Thursday, April 30, 2009

KAP Photogrammetry Video

Here's an interesting video of a photogrammetry project processed with LPS using Kite Aerial Photography.  The video starts starts with terrain contours and then drapes imagery on top.  Impressive work when you consider it was created with a digital camera and a kite.

If you haven't already done so, also be sure to check out the ASPRS videos on YouTube.  

Wednesday, April 29, 2009

The Role of Seams in High Resolution Image Mosaics

When discussing true orthophoto generation I made reference to the image mosaicking process. I thought I would touch on that more today, with an emphasis on high resolution imagery. One of the main challenges in mosaic production is ensuring the mosaic is seamless. That is, one cannot easily discern where the edges of the input images are. This can be challenging for a number of reasons. One of the most difficult aspects involves the input image geometry. Because the input images have different perspective centers, the geometry of surface objects will vary between images. For example, a tall building in the center of a frame image may not exhibit any building lean, but the same building in the next image will show noticeable lean. So the big challenge in the mosaic process is ensuring the seams between input images conceal any mismatches. While seams between the images can be automatically generated, a quality control check must be performed to ensure there are no issues. Seams usually need to be manually edited if there are any problems.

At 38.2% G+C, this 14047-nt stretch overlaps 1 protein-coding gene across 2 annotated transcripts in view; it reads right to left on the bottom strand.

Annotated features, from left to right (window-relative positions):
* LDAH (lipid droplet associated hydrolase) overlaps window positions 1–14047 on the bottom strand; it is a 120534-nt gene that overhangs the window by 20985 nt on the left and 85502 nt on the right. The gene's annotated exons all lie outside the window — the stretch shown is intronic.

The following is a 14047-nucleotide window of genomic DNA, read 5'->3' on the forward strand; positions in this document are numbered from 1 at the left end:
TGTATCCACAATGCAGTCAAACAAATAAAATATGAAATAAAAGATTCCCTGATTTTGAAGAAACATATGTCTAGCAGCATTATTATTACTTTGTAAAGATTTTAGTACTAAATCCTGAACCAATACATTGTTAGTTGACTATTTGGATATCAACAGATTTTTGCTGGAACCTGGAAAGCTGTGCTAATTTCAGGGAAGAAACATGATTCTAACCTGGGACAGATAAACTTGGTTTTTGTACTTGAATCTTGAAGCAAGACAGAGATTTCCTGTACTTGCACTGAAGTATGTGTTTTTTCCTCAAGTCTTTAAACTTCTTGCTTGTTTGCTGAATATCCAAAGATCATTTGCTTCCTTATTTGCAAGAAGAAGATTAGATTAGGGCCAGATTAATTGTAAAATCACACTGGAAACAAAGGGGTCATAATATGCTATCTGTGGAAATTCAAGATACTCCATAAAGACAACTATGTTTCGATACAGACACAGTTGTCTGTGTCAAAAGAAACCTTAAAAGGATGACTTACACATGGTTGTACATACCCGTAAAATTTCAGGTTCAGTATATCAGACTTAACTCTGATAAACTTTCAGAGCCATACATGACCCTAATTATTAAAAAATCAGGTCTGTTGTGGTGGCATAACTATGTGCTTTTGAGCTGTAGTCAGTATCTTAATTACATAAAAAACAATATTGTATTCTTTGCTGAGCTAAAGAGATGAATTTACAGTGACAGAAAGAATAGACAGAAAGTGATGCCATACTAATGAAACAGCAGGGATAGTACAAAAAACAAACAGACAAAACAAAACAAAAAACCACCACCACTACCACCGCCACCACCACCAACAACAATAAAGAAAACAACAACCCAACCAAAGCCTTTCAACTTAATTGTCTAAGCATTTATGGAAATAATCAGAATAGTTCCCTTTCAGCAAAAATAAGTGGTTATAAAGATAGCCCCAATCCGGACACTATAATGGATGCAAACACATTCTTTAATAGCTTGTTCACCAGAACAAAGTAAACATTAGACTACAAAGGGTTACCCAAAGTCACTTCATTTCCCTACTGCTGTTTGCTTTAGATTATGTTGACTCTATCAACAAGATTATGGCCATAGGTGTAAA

Here's an example: the image below shows a multi-story building with a seam cutting right through it. Because the angle of building lean is different in each images, it looks like a mess.